The Games were held in Asia for the first time and it was an opportunity for Japan to rebuild its reputation and show its economic progress to the world following on from the Second World War. The flame bearer was chosen as he was born on the day the atomic bomb exploded in Hiroshima – and marked a call for world peace. Japan invested heavily in stadia, facilities and transport networks to welcome guests. Tokyo was also the first Games to be telecast internationally.
British runner Ann Packer set a World Record in the 800m despite never having run that distance competitively before. USA Runner Bob Hayes won the 100m equalling Armin Hary’s World Record time. Peter Snell of New Zealand took golds in the 800m and 1500M finals wearing adidas. The USA finished top of the table with 90 Medals [36 Gold].
Adidas at the Olympics
Onsitsuka Tiger were the official sponsor of the Japan Athletic team, the Dassler’s had first come across the brand at the previous games. Once again adidas and PUMA went head to head to compete for the best athletes, with adidas having the advantage of being the official outfitters of the German Olympic Team. Horst could boast 80% of athletes wore adidas and a medal count of 33 Gold, 34 Silver and 32 Bronze.
The ‘Tokyo 64’ was another Adi secret weapon. Adidas kept their best competition models under wraps until just before an event, in fear of competitors copying their designs. Adi first tested kangaroo suede as an upper in 1963 and the material allowed for an even lighter shoe. The shoe has an ergonomically positioned spike plate and the lengths of spikes could be interchanged depending upon the conditions of the race. New padding and foot form were also utilized - to make the most state of the art track shoe to date. Mike Larrabee, Bob Hayes, Billy Mills and Ann Packer all took Gold wearing the Tokyo 64.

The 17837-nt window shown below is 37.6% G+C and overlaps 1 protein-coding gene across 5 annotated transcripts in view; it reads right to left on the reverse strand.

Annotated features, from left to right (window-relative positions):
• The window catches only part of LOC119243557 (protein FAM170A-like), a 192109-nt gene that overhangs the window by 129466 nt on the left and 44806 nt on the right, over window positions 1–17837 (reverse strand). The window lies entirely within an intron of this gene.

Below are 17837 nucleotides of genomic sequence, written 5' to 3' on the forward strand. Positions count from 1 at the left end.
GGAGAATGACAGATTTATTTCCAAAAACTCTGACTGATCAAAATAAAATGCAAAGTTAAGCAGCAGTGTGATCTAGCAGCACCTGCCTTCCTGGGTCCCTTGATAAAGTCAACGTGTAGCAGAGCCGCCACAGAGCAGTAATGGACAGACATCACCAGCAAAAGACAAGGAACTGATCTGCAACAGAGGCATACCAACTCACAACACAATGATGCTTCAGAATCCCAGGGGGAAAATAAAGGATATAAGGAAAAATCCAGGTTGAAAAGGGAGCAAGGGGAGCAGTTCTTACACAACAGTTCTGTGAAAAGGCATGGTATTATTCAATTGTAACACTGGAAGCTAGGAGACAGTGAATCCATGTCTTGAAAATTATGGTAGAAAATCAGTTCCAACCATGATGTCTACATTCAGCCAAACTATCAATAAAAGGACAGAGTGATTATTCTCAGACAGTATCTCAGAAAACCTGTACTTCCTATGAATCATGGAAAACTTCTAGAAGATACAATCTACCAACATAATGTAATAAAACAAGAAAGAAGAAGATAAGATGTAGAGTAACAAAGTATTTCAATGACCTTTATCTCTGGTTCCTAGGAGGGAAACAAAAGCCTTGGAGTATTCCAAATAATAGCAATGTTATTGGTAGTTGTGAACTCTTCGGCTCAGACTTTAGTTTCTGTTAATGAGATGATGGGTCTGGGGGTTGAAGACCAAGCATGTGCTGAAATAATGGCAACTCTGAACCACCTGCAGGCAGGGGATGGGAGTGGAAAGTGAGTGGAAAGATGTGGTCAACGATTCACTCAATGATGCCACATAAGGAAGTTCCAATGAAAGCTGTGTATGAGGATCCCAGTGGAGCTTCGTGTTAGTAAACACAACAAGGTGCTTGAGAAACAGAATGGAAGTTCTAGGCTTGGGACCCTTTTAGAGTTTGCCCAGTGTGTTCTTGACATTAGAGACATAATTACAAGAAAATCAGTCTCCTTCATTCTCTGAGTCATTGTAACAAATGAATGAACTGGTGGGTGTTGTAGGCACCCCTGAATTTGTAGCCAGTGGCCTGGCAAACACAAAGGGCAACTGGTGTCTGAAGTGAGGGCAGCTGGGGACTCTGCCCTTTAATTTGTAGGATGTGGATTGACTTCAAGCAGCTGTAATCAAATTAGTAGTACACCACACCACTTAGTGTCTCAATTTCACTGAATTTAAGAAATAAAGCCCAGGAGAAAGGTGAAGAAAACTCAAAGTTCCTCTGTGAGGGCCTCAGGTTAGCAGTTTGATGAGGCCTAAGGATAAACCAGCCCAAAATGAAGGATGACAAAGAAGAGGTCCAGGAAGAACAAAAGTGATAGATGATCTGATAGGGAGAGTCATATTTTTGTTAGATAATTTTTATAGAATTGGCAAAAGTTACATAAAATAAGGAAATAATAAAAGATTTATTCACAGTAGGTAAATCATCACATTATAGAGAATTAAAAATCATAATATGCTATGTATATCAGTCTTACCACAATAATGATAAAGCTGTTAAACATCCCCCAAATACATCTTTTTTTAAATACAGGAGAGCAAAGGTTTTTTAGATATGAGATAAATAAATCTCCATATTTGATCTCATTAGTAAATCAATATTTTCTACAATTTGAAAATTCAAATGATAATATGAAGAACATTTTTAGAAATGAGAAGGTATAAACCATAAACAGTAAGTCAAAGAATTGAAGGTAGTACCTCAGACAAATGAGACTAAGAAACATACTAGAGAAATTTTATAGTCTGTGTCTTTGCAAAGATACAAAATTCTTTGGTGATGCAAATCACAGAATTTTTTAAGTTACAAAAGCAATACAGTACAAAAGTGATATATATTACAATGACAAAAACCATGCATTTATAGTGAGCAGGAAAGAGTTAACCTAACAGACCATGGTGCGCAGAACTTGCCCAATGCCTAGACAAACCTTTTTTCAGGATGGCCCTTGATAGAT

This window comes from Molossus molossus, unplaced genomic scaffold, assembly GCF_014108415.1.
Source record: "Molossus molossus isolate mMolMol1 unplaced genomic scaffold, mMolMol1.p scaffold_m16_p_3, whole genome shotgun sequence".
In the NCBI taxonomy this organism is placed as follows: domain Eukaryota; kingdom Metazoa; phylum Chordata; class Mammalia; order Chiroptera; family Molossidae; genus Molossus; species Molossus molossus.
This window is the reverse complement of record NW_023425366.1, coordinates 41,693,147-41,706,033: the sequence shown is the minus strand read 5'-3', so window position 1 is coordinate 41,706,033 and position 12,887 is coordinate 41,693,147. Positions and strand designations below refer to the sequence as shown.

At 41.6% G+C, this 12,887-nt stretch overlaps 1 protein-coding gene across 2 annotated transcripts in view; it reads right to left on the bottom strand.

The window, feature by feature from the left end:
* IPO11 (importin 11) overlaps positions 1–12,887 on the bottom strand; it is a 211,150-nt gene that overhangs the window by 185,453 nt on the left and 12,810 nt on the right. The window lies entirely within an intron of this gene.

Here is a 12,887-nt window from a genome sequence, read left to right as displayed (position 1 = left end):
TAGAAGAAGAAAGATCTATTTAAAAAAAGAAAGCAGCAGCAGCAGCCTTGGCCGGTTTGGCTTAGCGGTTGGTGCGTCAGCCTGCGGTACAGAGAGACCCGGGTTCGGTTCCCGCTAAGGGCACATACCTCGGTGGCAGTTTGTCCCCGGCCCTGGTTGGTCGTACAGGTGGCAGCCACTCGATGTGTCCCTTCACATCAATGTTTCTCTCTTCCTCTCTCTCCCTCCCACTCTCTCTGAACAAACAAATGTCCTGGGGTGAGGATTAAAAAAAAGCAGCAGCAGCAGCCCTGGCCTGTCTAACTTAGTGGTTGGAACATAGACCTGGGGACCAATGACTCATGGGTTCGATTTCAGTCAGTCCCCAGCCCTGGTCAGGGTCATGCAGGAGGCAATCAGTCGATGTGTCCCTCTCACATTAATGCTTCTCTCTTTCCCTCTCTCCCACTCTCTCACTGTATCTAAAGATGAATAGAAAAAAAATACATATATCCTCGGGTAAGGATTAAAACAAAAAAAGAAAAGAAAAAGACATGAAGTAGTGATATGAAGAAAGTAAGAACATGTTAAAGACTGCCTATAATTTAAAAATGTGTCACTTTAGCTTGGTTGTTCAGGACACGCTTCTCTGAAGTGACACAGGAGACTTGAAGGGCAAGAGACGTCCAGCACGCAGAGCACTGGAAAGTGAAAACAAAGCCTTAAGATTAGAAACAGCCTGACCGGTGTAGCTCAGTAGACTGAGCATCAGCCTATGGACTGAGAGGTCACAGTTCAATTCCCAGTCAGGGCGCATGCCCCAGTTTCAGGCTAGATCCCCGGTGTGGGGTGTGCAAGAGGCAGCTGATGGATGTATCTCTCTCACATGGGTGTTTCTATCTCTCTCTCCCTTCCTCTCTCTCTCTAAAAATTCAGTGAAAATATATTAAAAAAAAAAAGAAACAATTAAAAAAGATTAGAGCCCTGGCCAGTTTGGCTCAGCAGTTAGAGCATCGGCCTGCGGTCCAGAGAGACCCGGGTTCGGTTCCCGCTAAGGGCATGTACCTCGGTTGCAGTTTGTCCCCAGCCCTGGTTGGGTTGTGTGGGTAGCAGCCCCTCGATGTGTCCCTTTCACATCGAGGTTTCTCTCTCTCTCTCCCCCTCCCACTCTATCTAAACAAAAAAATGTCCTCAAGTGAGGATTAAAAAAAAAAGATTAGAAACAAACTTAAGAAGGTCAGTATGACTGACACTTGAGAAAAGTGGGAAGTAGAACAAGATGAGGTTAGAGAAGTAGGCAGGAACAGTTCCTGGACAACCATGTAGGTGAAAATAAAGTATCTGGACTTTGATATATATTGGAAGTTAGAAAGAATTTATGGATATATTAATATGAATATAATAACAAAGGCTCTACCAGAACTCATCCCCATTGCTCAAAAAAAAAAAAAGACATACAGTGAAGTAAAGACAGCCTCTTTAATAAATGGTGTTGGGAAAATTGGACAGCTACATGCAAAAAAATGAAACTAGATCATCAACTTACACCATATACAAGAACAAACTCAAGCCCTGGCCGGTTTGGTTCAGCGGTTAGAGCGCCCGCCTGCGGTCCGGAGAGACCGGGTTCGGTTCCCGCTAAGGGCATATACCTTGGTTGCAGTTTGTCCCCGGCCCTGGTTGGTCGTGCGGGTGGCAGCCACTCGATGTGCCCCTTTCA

The ‘Olympiade’ (later called ‘Olympia’) really is the beginning of the modern training shoe. From a technical point of it features everything;- a new ‘Olympia’ sole with midsole cushioning encased in rubber foxing, a built in arch support, a strengthened heel support and additional padding around the ankle. Like the ‘Tokyo 64’ Adi kept the shoe a secret until just before the Games.